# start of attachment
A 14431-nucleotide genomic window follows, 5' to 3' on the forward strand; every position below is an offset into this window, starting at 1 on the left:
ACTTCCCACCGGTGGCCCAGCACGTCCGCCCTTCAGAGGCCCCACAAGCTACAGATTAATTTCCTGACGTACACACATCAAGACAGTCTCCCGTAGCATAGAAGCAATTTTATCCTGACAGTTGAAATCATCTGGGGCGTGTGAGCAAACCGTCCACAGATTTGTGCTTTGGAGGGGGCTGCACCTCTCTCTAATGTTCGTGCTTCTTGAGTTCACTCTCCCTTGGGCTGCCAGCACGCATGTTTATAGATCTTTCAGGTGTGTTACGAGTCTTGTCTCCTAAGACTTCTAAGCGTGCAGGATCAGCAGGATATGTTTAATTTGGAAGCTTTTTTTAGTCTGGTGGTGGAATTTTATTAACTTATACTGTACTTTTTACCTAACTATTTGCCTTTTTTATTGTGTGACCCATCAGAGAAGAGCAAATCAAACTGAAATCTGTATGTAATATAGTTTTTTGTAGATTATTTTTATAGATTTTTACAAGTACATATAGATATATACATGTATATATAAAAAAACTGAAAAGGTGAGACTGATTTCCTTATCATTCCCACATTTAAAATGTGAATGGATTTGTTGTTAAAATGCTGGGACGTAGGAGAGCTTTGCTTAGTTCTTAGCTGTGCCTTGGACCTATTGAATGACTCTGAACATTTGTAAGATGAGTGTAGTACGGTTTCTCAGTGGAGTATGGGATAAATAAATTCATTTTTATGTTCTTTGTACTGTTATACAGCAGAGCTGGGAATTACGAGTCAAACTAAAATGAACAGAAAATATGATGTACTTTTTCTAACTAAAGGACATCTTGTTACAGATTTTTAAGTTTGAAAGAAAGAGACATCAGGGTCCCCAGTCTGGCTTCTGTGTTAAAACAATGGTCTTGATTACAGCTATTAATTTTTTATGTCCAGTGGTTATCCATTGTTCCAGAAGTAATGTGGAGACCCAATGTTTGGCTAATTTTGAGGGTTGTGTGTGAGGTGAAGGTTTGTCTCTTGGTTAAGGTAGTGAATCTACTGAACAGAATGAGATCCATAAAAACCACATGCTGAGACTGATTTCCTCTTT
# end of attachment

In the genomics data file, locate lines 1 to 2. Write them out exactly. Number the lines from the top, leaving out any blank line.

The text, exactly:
A 14431-nucleotide genomic window follows, 5' to 3' on the forward strand; every position below is an offset into this window, starting at 1 on the left:
ACTTCCCACCGGTGGCCCAGCACGTCCGCCCTTCAGAGGCCCCACAAGCTACAGATTAATTTCCTGACGTACACACATCAAGACAGTCTCCCGTAGCATAGAAGCAATTTTATCCTGACAGTTGAAATCATCTGGGGCGTGTGAGCAAACCGTCCACAGATTTGTGCTTTGGAGGGGGCTGCACCTCTCTCTAATGTTCGTGCTTCTTGAGTTCACTCTCCCTTGGGCTGCCAGCACGCATGTTTATAGATCTTTCAGGTGTGTTACGAGTCTTGTCTCCTAAGACTTCTAAGCGTGCAGGATCAGCAGGATATGTTTAATTTGGAAGCTTTTTTTAGTCTGGTGGTGGAATTTTATTAACTTATACTGTACTTTTTACCTAACTATTTGCCTTTTTTATTGTGTGACCCATCAGAGAAGAGCAAATCAAACTGAAATCTGTATGTAATATAGTTTTTTGTAGATTATTTTTATAGATTTTTACAAGTACATATAGATATATACATGTATATATAAAAAAACTGAAAAGGTGAGACTGATTTCCTTATCATTCCCACATTTAAAATGTGAATGGATTTGTTGTTAAAATGCTGGGACGTAGGAGAGCTTTGCTTAGTTCTTAGCTGTGCCTTGGACCTATTGAATGACTCTGAACATTTGTAAGATGAGTGTAGTACGGTTTCTCAGTGGAGTATGGGATAAATAAATTCATTTTTATGTTCTTTGTACTGTTATACAGCAGAGCTGGGAATTACGAGTCAAACTAAAATGAACAGAAAATATGATGTACTTTTTCTAACTAAAGGACATCTTGTTACAGATTTTTAAGTTTGAAAGAAAGAGACATCAGGGTCCCCAGTCTGGCTTCTGTGTTAAAACAATGGTCTTGATTACAGCTATTAATTTTTTATGTCCAGTGGTTATCCATTGTTCCAGAAGTAATGTGGAGACCCAATGTTTGGCTAATTTTGAGGGTTGTGTGTGAGGTGAAGGTTTGTCTCTTGGTTAAGGTAGTGAATCTACTGAACAGAATGAGATCCATAAAAACCACATGCTGAGACTGATTTCCTCTTT